The Oxford Martin Programme on
The Future of Food
A significant overhaul of the current global food system is needed to meet the challenges of feeding a growing world population in a healthy, equitable, sustainable and resilient way.
The future of food programme links together research on the food system at Oxford and facilitates solution-orientated research to address these major concerns. The research includes scientific, economic, social and environmental issues of food production and consumption, as well as how food affects health, sustainability and economic development.
By integrating existing research, supporting new interdisciplinary initiatives, and facilitating interactions between academia, government, civil society and the private sector, we provide fresh insights and propose effective action to address the challenges of feeding the global population.
Livestock, Environment and People (LEAP)
The global average consumption of meat and dairy is rising, driven by increasing incomes and population growth. The growing demand for meat matters as its consumption has significant effects on people’s health and livestock production can have major environmental impacts.
The LEAP programme aims to understand the health, environmental, social and economic effects of meat and dairy consumption to provide evidence and tools for decision makers to promote healthy and sustainable diets.Visit the LEAP Website
Food in the Anthropocene
Long Read - May 2019
There is an urgent need to find answers to the question of how to feed the world’s population - projected to reach 10 billion by 2050 - in a healthy and sustainable way. From fundamental changes to farming methods to the potential of alternative protein sources, Oxford Martin School academics are working to secure solutions for both people and planet.Read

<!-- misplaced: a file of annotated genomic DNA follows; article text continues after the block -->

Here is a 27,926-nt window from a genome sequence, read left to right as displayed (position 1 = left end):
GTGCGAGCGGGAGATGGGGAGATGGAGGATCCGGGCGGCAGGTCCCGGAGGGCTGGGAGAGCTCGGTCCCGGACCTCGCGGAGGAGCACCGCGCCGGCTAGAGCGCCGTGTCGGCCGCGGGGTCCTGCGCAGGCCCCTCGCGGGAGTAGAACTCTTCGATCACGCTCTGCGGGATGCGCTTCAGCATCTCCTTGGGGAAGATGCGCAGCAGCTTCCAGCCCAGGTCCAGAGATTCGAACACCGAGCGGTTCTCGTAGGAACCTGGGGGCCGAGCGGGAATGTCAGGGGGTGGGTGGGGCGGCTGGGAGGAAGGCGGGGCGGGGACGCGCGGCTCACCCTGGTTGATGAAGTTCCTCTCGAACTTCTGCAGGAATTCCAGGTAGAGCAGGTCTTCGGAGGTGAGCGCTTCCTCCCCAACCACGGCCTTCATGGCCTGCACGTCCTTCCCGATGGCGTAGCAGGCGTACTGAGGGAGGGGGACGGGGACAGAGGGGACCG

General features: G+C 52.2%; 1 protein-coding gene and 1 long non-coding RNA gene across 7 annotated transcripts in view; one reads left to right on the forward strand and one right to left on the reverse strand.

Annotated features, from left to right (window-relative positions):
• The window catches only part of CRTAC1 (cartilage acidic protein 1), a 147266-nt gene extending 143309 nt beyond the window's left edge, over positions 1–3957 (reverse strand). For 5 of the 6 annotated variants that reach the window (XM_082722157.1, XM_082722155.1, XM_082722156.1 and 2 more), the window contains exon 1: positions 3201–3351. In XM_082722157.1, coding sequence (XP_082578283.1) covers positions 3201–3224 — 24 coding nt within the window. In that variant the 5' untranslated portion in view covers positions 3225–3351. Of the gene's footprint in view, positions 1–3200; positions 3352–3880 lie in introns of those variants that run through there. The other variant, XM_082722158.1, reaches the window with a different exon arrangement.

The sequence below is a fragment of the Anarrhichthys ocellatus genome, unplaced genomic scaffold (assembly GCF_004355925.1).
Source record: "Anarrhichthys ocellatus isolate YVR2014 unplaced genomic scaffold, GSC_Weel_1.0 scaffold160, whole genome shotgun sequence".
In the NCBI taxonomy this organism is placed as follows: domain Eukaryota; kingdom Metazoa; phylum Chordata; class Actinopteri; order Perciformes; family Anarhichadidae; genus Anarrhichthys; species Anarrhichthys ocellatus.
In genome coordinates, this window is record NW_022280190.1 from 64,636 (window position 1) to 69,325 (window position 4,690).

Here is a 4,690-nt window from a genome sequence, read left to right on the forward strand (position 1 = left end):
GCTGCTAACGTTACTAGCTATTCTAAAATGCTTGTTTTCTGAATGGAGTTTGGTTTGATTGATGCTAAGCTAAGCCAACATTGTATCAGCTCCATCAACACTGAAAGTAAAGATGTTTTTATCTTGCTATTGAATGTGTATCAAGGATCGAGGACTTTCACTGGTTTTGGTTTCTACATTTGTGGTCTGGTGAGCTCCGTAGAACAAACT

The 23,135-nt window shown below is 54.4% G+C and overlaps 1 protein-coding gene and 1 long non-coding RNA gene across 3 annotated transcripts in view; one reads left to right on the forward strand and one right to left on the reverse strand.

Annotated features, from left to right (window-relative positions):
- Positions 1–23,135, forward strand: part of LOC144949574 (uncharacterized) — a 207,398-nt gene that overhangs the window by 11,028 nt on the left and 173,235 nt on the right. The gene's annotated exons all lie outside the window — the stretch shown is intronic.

Environmental impact of 57,000 multi-ingredient processed foods revealed
This is the first time a transparent and reproducible method has been developed to assess the environmental impacts of multi-ingredient products.
Taxing meat can protect the environment
Taxing meat could be an important lever for aligning Western diets with environmental goals and can be designed such that low-income households and farmers are compensated.
Meat and dairy gobble up farming subsidies worldwide; it's bad for your health and the planet
The global food system is in disarray. Animal agriculture is a major driver of global heating, and as many as 12 million deaths from heart disease, stroke, cancers and diabetes are each year connected to eating the wrong things, like too much red and processed meat and too few fruits and vegetables.
Sustainable eating is CHEAPER as well as healthier
A study has shown that in countries like America, the UK, Australia and across Western Europe choosing to go vegan, vegetarian, or flexitarian could slash your food bill by up to one-third!
Director, Oxford Martin School
Professor of Diet and Population Health
Director of Table
Senior Researcher on Environment and Health
Director, Oxford Institute of Population Ageing
Professor of Population Health
Professor of Climate and Environmental Risks
Estimating the environmental impacts of 57,000 food products
Green rebranding: Regenerative agriculture, future-pasts, and the naturalisation of livestock
Using the ‘good farmer’ concept to explore agricultural attitudes to the provision of public goods. A case study of participants in an English agri-environment scheme
Options for reforming agricultural subsidies from health, climate, and economic perspectives
Agroecological break out: Legumes, crop diversification and the regenerative futures of UK agriculture
The global and regional costs of healthy and sustainable dietary patterns: a modelling study